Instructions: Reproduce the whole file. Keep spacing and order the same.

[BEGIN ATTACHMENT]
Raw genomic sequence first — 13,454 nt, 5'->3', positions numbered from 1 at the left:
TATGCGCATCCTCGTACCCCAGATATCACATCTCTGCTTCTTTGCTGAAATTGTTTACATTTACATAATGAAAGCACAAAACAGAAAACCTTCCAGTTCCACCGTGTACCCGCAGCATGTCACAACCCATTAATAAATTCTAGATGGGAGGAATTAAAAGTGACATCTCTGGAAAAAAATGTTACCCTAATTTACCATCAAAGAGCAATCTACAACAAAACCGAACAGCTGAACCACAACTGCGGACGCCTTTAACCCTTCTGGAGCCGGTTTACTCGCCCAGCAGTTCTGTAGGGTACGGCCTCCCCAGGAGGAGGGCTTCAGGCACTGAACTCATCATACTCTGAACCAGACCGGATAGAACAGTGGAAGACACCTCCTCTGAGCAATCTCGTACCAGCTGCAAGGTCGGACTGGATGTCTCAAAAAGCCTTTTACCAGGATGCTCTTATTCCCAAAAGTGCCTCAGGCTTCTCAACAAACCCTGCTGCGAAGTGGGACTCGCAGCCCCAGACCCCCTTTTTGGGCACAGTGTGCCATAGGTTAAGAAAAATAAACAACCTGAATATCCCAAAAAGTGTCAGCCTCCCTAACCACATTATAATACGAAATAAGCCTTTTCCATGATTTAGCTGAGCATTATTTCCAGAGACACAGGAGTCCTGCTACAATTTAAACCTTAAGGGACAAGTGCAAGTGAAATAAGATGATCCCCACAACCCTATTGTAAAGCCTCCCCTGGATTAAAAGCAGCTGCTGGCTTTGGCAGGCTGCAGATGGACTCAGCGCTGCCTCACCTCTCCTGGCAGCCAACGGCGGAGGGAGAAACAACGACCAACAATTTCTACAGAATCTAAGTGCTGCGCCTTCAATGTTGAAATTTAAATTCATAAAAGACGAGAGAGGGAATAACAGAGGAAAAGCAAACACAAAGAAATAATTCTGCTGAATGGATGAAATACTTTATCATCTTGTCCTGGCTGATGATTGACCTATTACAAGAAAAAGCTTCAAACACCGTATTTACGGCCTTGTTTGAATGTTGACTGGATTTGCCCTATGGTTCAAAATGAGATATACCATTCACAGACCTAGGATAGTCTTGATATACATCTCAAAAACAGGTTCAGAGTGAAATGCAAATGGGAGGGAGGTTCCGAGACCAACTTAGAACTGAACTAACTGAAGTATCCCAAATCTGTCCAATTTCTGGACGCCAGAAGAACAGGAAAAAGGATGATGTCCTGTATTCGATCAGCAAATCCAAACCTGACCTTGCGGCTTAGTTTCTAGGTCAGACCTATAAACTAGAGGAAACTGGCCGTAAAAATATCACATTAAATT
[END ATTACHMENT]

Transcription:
Raw genomic sequence first — 13,454 nt, 5'->3', positions numbered from 1 at the left:
TATGCGCATCCTCGTACCCCAGATATCACATCTCTGCTTCTTTGCTGAAATTGTTTACATTTACATAATGAAAGCACAAAACAGAAAACCTTCCAGTTCCACCGTGTACCCGCAGCATGTCACAACCCATTAATAAATTCTAGATGGGAGGAATTAAAAGTGACATCTCTGGAAAAAAATGTTACCCTAATTTACCATCAAAGAGCAATCTACAACAAAACCGAACAGCTGAACCACAACTGCGGACGCCTTTAACCCTTCTGGAGCCGGTTTACTCGCCCAGCAGTTCTGTAGGGTACGGCCTCCCCAGGAGGAGGGCTTCAGGCACTGAACTCATCATACTCTGAACCAGACCGGATAGAACAGTGGAAGACACCTCCTCTGAGCAATCTCGTACCAGCTGCAAGGTCGGACTGGATGTCTCAAAAAGCCTTTTACCAGGATGCTCTTATTCCCAAAAGTGCCTCAGGCTTCTCAACAAACCCTGCTGCGAAGTGGGACTCGCAGCCCCAGACCCCCTTTTTGGGCACAGTGTGCCATAGGTTAAGAAAAATAAACAACCTGAATATCCCAAAAAGTGTCAGCCTCCCTAACCACATTATAATACGAAATAAGCCTTTTCCATGATTTAGCTGAGCATTATTTCCAGAGACACAGGAGTCCTGCTACAATTTAAACCTTAAGGGACAAGTGCAAGTGAAATAAGATGATCCCCACAACCCTATTGTAAAGCCTCCCCTGGATTAAAAGCAGCTGCTGGCTTTGGCAGGCTGCAGATGGACTCAGCGCTGCCTCACCTCTCCTGGCAGCCAACGGCGGAGGGAGAAACAACGACCAACAATTTCTACAGAATCTAAGTGCTGCGCCTTCAATGTTGAAATTTAAATTCATAAAAGACGAGAGAGGGAATAACAGAGGAAAAGCAAACACAAAGAAATAATTCTGCTGAATGGATGAAATACTTTATCATCTTGTCCTGGCTGATGATTGACCTATTACAAGAAAAAGCTTCAAACACCGTATTTACGGCCTTGTTTGAATGTTGACTGGATTTGCCCTATGGTTCAAAATGAGATATACCATTCACAGACCTAGGATAGTCTTGATATACATCTCAAAAACAGGTTCAGAGTGAAATGCAAATGGGAGGGAGGTTCCGAGACCAACTTAGAACTGAACTAACTGAAGTATCCCAAATCTGTCCAATTTCTGGACGCCAGAAGAACAGGAAAAAGGATGATGTCCTGTATTCGATCAGCAAATCCAAACCTGACCTTGCGGCTTAGTTTCTAGGTCAGACCTATAAACTAGAGGAAACTGGCCGTAAAAATATCACATTAAATT